During the 1930s KLM emerged as a major competitor with its Amsterdam-Batavia (Jakarta) service. In July 1938 its partner airline, KNILM, started a service between Bata-via and Sydney. QEA regarded KLMs service as superior to that of Imperial Airways, partly because of KLMs use of American aircraft. In the earliest days of air travel, British aircraft had been superior to those built in the United States, but with the development of a major commercial airline industry in the 1930s American planes gained dominance. Pan American Airways (Pan-Am) also emerged as a strong competitor to the Imperial Airways-QEA Sydney-London service with the inauguration of a United States West Coast-Honolulu-Auckland service in 1940 after an abortive start in 1938.

After the outbreak of World War II, the Sydney-London route over which the flying boats operated became a vital line of communication. QEA continued to fly to Singapore. However, after the occupation of Singapore by Japan all QEA aircraft were eventually recalled to Broome in Western Australia as Japanese forces advanced ever closer to Australia. QEA continued a token domestic service, but it ceased to be an overseas commercial passenger airline until the end of the war. More than half of the QEA fleet was commissioned for war service by the Australian government. Later in the war, QEA crews served alongside the Royal Australian Air Force in the battle zones of New Guinea.

In 1943 an agreement was signed between QEA, the British Air Ministry, and British Overseas Airways Corporation (BOACformerly Imperial Airways) to re-establish an air link between Britain and Australia. Using Catalina flying boatsobtained from the United States and leased from the Australian governmentregular flights were carried out between Perth, the capital of Western Australia, and Ceylon. The single ocean route of 5,600 kilometers was the longest ever undertaken. Between July 10, 1943, and July 18, 1945, 271 flights were undertaken.

Having survived World War II, QEA was left with virtually no aircraft. Hence it immediately began the task of rebuilding and modernizing its fleet. Against bitter opposition from the British government, BOAC, and their friends in Australia, QEA refused to seriously consider the purchase of what it regarded, correctly as it later transpired, as inferior and unairworthy British aircraft not even off the drawing board. Instead, in October 1946 an order worth A$5.5 million was placed with Lockheed for four Constellation aircraft. The DC3 aircraft was also introduced by QEA for use on the Australia-New Guinea and on internal New Guinea and Queensland routes.

QEA had been the national overseas airline of Australia since 1934. However, the nationalization of Imperial Airways in 1940 by the British government had led to pressure in Australia for the nationalization of QEA. In 1947 the Australian ALP government purchased BOACs 50 percent share of QEA and later in the year also purchased Qantass 50 percent share as well. In October McMaster retired as the result of persistent ill health, and Fysh became chairman of the newly nationalized QEA in addition to his role as managing director.

The first L749 Constellation arrived in October 1947, and on December 1 QEA began its first regular weekly service right through to London via Singapore on the famous Kangaroo Route. The Douglas DC4 Skymaster was introduced to the fleet in June 1949 on the new Hong Kong service. In 1949 Qantas handed over its services in Queensland and the Northern Territory and the Flying Doctor Service to Trans-Australia Airlines (TAA). TAA had been formed in December 1945 as a state-owned domestic airline. It was government policy that TAA should operate only domestic routes and that Qantas should confine itself to overseas routes. In 1950 a commercial service to Japan was inaugurated, followed in 1952 by a fortnightly service to Johannesburg, South Africa. In October 1953 QEA received permission to operate its first scheduled service to North America with the transfer of this service from the previous operator, British Commonwealth Pacific Airways (BCPA). QEA eventually took over BCPA.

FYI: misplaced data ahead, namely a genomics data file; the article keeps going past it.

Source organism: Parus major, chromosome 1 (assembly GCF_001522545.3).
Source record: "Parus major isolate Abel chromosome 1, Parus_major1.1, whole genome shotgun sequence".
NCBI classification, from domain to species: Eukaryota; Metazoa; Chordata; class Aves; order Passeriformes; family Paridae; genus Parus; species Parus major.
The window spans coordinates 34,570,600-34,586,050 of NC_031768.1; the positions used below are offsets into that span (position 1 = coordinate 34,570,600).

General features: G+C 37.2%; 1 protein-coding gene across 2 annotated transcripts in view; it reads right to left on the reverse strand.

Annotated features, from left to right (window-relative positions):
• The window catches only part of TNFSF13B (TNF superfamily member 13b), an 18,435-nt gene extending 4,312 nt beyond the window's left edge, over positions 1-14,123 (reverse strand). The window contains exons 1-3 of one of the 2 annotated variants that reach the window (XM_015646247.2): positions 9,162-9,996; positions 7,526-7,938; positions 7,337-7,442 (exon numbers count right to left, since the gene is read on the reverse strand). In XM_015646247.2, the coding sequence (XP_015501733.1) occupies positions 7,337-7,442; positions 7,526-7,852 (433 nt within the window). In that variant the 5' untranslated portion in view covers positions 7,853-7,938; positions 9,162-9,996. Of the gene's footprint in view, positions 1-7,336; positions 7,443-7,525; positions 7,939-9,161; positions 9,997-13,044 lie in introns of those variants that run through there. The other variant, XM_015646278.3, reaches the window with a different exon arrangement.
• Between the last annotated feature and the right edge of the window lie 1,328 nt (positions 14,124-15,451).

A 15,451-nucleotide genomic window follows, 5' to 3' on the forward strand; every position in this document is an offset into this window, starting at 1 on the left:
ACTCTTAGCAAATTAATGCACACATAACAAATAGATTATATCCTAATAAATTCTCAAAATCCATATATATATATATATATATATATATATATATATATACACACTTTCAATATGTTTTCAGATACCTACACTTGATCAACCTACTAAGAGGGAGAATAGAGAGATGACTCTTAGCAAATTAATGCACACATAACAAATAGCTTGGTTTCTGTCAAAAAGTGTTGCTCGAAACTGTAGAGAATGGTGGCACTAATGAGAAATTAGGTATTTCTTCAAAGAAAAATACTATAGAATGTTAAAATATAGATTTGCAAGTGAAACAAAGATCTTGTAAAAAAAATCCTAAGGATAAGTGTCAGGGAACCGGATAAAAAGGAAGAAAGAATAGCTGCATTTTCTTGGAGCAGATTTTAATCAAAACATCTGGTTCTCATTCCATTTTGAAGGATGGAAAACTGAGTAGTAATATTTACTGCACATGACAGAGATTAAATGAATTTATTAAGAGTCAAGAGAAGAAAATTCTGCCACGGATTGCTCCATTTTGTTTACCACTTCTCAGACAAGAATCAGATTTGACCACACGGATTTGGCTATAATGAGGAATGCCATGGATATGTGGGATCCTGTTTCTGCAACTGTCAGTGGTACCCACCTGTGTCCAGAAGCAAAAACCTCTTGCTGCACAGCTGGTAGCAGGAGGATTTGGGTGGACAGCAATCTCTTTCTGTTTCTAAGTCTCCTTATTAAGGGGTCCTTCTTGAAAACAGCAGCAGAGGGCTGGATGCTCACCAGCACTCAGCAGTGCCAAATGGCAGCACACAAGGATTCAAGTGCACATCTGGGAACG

In 1954 QEA began taking delivery of Lockheed Super Constellation aircraft and was able to inaugurate its new twice weekly trans-Pacific service to North America on May 15. One service flew on to San Francisco, and the other to Vancouver. During 1957 Qantas moved to new headquarters in Sydney. The following year QEA inaugurated its first round-the-world service with the establishment of the Southern Cross Route via San Francisco and New York. An agreement had been signed in 1957 for QEA to operate between Britain and Australia via the United States. In mid-1958, despite Qantass weak financial position, the government decided that both its internal operations in New Guinea and Sydney were domestic in nature. Hence it decided that Qantass New Guinea services would be taken over by TAA, which was done in 1960.

In 1959, ahead of all of its non-U.S. competitors, QEA took delivery of seven Boeing 707-138 jet aircraft. These were introduced in turn on both the Southern Cross and Kangaroo Routes during the same year. The Boeing 707 fleet was rapidly expanded and frequencies increased. By 1964 13 707 jetliners were operating on most of the Qantas routes, and the airline had begun selling off its aging propeller-driven aircraft. By March 1966 Qantass Boeing fleet had reached 19 jets, six of which were the larger 707-338C series with five more on order.